Dito Montiel's 'The Clapper' Offers Ed Helms And Amanda Seyfried 15 Miserable Minutes Of Fame

There is something eminently watchable about Ed Helms, who has spent a significant portion of his career suffering onscreen for our amusement. With his role as a regular correspondent on The Daily Show, her perfected the act of playing a buffoon lacking any and all self-awareness. In The Office, he elevated his oblivious blowhard persona to the next level, often facing all sorts of painful repercussions for his actions. And then he appeared in the new Vacation and the Hangover sequels, which is punishment enough for ten comedians.

Now, he's looking to play another sad-sack punching bag in The Clapper, which will team him up with Amanda Seyfried and writer/director Dito Montiel.

The news of Helms and Seyfried joining The Clapper comes to us via Deadline, who describe the project thusly:

The Clapper is about a professional clapper for infomercials who gets plucked by a late night talk show host to be on his TV show. The notoriety that his 15 minutes of fame brings ends up costing him his job as well as a budding relationship with a girl who works at a gas station.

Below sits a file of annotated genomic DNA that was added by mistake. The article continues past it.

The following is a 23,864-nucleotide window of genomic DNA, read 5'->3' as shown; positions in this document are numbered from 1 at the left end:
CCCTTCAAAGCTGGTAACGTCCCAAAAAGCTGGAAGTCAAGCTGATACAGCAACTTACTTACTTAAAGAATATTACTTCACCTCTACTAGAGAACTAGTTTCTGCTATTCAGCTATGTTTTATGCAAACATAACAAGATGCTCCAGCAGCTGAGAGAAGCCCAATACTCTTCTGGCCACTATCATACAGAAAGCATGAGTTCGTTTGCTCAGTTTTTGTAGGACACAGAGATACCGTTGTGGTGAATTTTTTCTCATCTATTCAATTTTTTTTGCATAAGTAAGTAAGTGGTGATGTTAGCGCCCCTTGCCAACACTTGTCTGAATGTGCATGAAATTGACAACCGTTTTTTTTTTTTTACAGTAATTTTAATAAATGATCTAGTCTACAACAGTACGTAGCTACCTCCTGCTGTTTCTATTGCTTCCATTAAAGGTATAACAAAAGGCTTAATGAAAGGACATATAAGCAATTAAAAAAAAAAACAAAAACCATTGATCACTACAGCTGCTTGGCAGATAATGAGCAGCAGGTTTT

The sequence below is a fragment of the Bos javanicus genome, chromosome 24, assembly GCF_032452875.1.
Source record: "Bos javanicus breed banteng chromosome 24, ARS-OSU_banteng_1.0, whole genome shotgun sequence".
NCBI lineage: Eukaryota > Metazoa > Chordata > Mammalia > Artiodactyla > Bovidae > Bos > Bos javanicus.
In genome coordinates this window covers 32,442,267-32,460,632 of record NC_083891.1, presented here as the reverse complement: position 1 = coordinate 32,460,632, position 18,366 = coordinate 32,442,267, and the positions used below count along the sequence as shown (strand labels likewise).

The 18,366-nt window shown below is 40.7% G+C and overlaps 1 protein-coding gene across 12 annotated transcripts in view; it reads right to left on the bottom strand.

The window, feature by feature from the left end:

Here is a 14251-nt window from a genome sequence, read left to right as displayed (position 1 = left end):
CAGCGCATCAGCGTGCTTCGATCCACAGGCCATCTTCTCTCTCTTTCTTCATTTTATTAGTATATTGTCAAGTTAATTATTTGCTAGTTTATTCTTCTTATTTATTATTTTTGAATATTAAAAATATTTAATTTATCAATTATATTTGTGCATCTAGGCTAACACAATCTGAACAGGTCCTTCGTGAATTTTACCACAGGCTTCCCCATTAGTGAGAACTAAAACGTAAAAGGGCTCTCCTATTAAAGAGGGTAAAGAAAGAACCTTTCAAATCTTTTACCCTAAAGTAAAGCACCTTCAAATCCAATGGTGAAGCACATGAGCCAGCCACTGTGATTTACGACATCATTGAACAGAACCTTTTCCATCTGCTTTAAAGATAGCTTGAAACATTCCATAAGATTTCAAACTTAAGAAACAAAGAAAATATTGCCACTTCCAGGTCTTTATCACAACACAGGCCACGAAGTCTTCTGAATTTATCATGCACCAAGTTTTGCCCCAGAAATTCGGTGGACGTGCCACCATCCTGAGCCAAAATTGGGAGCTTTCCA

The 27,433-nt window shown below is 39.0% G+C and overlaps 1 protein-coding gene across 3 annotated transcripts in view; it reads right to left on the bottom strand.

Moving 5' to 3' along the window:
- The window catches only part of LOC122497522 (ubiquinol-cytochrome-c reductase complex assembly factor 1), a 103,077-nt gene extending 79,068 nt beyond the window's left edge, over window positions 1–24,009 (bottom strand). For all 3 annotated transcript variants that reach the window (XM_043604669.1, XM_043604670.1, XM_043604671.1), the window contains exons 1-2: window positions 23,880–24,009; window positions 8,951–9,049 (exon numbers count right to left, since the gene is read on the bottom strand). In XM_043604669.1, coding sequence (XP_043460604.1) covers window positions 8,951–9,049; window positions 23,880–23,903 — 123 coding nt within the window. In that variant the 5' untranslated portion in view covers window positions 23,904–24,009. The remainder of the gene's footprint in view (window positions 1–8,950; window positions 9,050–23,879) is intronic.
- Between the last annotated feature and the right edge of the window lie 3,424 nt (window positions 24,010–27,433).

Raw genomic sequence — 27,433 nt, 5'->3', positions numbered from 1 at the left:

Although the original article doesn't confirm anything, we can safely assume that Helms will play the lead and Seyfried the love interest. Montiel will direct his own screenplay, which is based on his own novel, Eddie Krumble Is the Clapper. Deadline describes the film as a "passion project" for the filmmaker, who has previously helmed A Guide to Recognizing Your Saints, Fighting, and Empire State. His latest film, the post-apocalyptic thriller Man Down, made the film festival circuit last year.

Deadline describes The Clapper as being in the same vein as Martin Scorsese's The King of Comedy, which is the exact kind of comparison that draws our interest. Scorsese's 1982 dark comedy flew under the radar at the time of its release, but it has since been rightfully recognized as one of the filmmaker's best and most prescient films. It plays like the comedic inversion of Taxi Driver, with Robert De Niro's Rupert Pupkin embodying the selfishness of the modern media landscape a few decades before the internet gave maniacs like him a platform.

Additional details about The Clapper remain unknown, but with Helms and Seyfried attached, the rest of the cast should start to build around them fast enough. Although Montiel's work has been hit-and-miss in the past, these leads and that concept certainly make this sound like something we can get behind.